Located in North Pole, Alaska, the North Pole Visitor Information Cabin is an authentic log cabin (complete with sod roof and grass) that was built from local timber in the 1960's by a local homesteader. Operated by the North Pole Community Chamber of Commerce, stop in to ask for directions, get maps, make reservations and shop for made in North Pole and Alaska made gifts. Be sure to sign the guestbook and have your picture taken next to the Welcome to North Pole sign!
Photo: Keith Spanberger
The Aurora Ice Museum at Chena Hot Springs
Chena Hot Springs Resort is home to the world’s largest year-round ice environment in the world, the Aurora Ice Museum! It was created from over 1,000 tons of ice and snow, all harvested at the resort.
The Aurora Ice Museum gallery features amazing ice sculptures created by 16-time world champion ice carver Steve Brice and his wife, Heather a 7-time world champion.
As you step inside the ice museum for the very first time, you notice the 25-degree temperature and are mesmerized by the ever-changing colored ice crystal chandeliers overhead depicting the aurora borealis. Parkas are available free of charge to use during your tour and don’t forget to treat yourself to an Apple-tini, served in a hand-carved ice martini glass, at the Aurora Bar inside.
Photo: Sherman Hogue/Explore Fairbanks
The Fairbanks Ice Museum
The Fairbanks Ice Museum is billed as "The Coolest Show in Town." The Ice Museum, in the historic Lacey Street Theater on the corner of Second Ave. and Lacey Street, is home to the Ice Showcase and Freeze Frame.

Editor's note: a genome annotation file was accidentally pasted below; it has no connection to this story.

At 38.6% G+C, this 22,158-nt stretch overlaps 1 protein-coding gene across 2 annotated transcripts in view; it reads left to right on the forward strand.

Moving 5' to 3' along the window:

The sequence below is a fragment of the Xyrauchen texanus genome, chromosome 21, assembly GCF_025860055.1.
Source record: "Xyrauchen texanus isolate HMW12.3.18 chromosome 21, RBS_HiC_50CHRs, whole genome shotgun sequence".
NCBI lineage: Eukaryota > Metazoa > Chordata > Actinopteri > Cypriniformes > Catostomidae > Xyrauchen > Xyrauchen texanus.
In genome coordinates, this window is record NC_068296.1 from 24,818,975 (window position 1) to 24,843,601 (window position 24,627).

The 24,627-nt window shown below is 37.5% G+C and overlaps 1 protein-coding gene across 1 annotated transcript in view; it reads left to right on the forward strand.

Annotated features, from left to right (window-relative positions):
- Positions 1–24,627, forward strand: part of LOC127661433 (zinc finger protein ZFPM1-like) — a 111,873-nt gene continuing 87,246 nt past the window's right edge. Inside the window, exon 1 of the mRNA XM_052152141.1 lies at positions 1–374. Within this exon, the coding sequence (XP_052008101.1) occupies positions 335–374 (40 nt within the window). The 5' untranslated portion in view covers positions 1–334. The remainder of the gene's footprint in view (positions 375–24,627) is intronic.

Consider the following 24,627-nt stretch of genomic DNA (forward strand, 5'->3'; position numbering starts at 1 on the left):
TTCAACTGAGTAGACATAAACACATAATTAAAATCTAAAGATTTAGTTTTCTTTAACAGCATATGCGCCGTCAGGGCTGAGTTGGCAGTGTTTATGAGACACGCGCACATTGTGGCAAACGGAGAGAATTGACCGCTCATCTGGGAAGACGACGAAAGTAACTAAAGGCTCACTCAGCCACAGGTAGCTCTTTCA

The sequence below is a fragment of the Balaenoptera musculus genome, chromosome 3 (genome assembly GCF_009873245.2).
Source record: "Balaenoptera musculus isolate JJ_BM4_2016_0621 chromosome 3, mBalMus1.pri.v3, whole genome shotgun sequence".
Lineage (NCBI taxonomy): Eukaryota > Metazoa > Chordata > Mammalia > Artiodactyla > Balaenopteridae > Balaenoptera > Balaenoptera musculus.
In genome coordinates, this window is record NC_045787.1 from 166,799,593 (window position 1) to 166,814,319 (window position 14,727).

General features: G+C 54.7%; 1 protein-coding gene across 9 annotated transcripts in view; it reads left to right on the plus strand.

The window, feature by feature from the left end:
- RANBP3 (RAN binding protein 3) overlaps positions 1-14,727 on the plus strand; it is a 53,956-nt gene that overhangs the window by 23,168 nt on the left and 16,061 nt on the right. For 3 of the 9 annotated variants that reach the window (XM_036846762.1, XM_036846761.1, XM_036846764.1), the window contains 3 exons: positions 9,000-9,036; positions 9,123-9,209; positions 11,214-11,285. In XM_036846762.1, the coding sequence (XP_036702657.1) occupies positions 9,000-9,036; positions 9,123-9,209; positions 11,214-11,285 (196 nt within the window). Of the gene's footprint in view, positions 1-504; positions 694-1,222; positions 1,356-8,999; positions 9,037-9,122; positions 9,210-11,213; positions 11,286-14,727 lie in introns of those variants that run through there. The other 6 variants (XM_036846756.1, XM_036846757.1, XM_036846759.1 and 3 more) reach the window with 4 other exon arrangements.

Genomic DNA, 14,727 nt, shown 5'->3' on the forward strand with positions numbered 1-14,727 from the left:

Freeze Frame is a dynamic large screen multi-image presentation that tracks, from start to finish, the process of creating world-class ice art. Very cool. The Ice Showcase is a walk-in display case that maintains a constant temperature of 20 degrees. Inside are the results of hours of work on over 40,000 lbs. of world-famous Fairbanks ice. The sculptures can be viewed in a warm comfortable auditorium, through the glass-fronted case.
Museums in Pioneer Park
You could easily spend all day at Pioneer Park. And on a nice summer day, it’s a great place to have a picnic and learn about Fairbanks history. This 44-acre historic park has a Gold Rush Village filled with authentic buildings from downtown Fairbanks, an art gallery, eight museums and loads of historical displays and presentations. There’s also a carousel, playground and choo-choo train to keep kids (and the young at heart!) occupied. Additionally, Explore Fairbanks staffs a small visitors center at the park entrance, look for the little log cabin.
- Pioneer Air Museum: Dedicated to the preservation of our unique aviation history, from 1913 to present.
- Riverboat Nenana: In the center of the park sits the Nenana, a steamship built in 1933 and worked on the Yukon River for 21 years.
- Tanana Valley Railroad Museum: Home of the oldest operating steam locomotive in Alaska and Yukon Territory and the oldest gold rush artifact in Fairbanks. Rides on the railroad encircling the park are available daily.